Historial Recipe – make and style

When photographer and blogger Janice Issitt (janiceissittlifestyle.com) isn’t behind her camera she will probably be found with a sander or paintbrush in hand. Currently putting her mark on a 500-year-old cottage in Suffolk, she loves to find the history behind everything, whether it’s buildings, family, antiques, traditions or food.



Mrs Beeton’s family cookery

Like many people, I always assumed that our most established and well known writer of cookery books, Mrs Beeton, was a grey-haired old lady who spent her whole life writing recipes and instructions on how to run a household. But actually she began writing aged just 21, and died seven years later of an infection.

Isabella Mary Beeton was born in 1836 and in her short life she wrote several books, published by her husband, most notably Mrs Beeton’s Book of Household Management which sold 60,000 copies in the first year (1861) and continues to be revised and updated over 150 years later. It’s still very easy to find original copies of her books and I located one from 1902 and another from 1907, the latter being the ‘new edition’ which had updated some of the terminology for ingredients. For instance, ‘pounded sugar’ became ‘castor sugar’. These old editions are enormously interesting to read – of course some parts are outdated, but others surprisingly ahead of their time. I was particularly struck with the chapter on vegetarianism which suggests it was becoming acceptable even in 1902.

Mrs Beeton’s enthusiasm for taking afternoon tea was on a par with the Queen, considering it a necessity when dinner was served late. So I’ve chosen two of her teatime recipes, shown here as printed in my 1907 edition of the book.


Victoria Sandwiches

There are no recipes in Mrs Beeton’s cookbook for the large circular cake we know today, just for these fingers of jam-filled sponge, and absolutely no suggestions for including a cream filling. I wanted to follow the recipe exactly and without the use of electrical appliances, but I’m afraid my sponge wouldn’t have passed the Bake Off judges’ seal of approval! Perhaps it was because I used plain flour (as it didn’t say otherwise) whilst most recipes today use self-raising, and maybe my whisking was not that of a cook from 1860.

4oz castor sugar
3 eggs
2oz butter
6oz flour
1 teaspoonful of baking powder
a little milk, jam, salt

  • Stir the sugar and yolks of eggs together until thick and creamy, then add the butter melted. Pass the flour, baking powder and a good pinch of salt through a sieve, stir it lightly into the rest of the ingredients and add milk by degrees until the mixture drops readily from the spoon.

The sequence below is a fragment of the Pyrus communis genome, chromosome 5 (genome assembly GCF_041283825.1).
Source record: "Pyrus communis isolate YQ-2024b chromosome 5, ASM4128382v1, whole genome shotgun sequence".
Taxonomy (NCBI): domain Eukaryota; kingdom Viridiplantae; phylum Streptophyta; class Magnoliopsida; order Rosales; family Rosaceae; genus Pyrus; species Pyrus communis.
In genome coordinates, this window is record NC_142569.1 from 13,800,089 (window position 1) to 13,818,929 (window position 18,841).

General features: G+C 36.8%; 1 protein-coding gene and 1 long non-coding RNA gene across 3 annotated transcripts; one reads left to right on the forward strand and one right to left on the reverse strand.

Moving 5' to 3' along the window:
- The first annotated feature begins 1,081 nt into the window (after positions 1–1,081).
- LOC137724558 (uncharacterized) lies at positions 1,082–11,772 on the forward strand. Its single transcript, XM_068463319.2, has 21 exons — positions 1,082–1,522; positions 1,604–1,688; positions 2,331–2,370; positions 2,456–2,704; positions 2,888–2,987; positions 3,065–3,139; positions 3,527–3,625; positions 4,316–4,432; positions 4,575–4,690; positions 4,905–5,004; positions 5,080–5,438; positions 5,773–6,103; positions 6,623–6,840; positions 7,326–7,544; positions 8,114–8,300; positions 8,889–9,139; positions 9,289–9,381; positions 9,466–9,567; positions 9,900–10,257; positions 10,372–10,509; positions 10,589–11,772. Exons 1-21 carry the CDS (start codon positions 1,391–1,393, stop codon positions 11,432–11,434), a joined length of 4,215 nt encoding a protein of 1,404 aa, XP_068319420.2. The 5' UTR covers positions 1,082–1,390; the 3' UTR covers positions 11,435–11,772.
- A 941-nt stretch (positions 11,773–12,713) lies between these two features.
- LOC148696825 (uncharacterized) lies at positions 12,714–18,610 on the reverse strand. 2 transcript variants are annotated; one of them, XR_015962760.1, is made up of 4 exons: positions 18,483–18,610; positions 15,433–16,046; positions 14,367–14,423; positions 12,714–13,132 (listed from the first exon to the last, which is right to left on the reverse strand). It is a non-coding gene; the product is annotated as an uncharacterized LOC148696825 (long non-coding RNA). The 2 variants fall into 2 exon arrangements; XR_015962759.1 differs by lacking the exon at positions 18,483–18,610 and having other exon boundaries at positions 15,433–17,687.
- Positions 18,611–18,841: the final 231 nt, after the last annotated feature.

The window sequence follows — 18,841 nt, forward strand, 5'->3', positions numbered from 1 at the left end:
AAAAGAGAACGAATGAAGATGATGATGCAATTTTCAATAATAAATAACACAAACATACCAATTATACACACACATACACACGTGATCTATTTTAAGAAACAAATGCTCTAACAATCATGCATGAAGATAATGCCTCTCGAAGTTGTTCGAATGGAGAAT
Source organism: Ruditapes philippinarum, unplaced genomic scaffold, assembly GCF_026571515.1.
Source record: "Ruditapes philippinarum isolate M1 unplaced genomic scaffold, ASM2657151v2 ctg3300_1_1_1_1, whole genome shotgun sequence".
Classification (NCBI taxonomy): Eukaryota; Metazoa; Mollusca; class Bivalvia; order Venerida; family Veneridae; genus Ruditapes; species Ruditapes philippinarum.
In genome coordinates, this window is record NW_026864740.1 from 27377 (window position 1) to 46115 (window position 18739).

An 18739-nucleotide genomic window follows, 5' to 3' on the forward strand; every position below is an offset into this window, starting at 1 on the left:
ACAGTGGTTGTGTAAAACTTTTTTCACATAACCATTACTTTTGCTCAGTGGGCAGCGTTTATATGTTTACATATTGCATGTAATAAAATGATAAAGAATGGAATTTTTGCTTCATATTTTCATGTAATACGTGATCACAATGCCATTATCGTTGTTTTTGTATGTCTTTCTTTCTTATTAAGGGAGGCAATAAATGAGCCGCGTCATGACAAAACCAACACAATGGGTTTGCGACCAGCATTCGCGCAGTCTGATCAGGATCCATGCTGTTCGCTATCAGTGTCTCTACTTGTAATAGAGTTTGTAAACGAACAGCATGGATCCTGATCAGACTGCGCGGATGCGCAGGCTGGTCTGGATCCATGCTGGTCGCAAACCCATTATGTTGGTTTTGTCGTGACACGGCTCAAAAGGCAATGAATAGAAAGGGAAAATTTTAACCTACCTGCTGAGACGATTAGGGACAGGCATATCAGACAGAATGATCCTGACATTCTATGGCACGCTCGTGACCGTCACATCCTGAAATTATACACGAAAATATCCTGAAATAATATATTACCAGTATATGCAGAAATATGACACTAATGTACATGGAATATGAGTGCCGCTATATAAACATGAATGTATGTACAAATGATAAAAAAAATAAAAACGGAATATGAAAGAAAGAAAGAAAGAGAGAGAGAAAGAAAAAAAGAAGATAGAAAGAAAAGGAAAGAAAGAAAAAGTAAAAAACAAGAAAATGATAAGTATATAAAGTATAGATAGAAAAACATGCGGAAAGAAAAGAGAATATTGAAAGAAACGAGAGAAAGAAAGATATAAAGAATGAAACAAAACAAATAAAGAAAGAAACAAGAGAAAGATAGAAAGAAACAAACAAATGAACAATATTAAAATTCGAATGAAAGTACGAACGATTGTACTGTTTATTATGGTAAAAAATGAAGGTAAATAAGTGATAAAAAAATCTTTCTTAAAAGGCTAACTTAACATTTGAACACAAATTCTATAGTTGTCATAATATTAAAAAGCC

• Now whisk the whites of eggs stiffly, stir them in as lightly as possible and pour the preparation into a well buttered Yorkshire pudding tin. Bake in a moderately hot oven for about 20 minutes, let it cool, split in halves, spread thickly with jam, replace the parts and press lightly together.
  • Cut them in groups of 3, letting the layers cross each other, sprinkle liberally with castor sugar and serve.
  • Time from 1¼ to 1½ hours, average cost 9d. Sufficient for one large dish.

To Serve

My Victorian afternoon tea is served on what was the most popular design for china at the time, the Asiatic Pheasant. I love this pattern which is still available from its original makers – Burleigh in Stoke on Trent. This blue and white, traditional design dates back to somewhere between 1830 and 1862, first made at the Swan Bank Pottery in Tunstall and soon adopted by other potteries such as Burleigh. You can buy new direct from burleigh.co.uk, or find antique pieces on Etsy.


Cheese Straws


2oz Parmesan cheese
1oz Cheshire or Cheddar cheese
2½oz flour
2oz butter
cayenne pepper
the yolk of 1 egg

  • Grate the cheese, mix it with the flour, rub in the butter and season with salt and cayenne pepper. Now form into a stiff paste with the yolk of egg and cold water, adding the latter gradually until the desired consistency is obtained.
  • Roll out thinly, cut into strips about 4 inches long and about ⅛ inch wide, and from the trimmings stamp out some rings about 1¼ inches in diameter.
  • Bake in a moderate oven until crisp, fill each ring with straws and arrange them neatly on a dish covered with a napkin or dish paper.
  • Time ½ an hour. Average cost 9d. Sufficient for 6 or 7 persons. Seasonable at any time.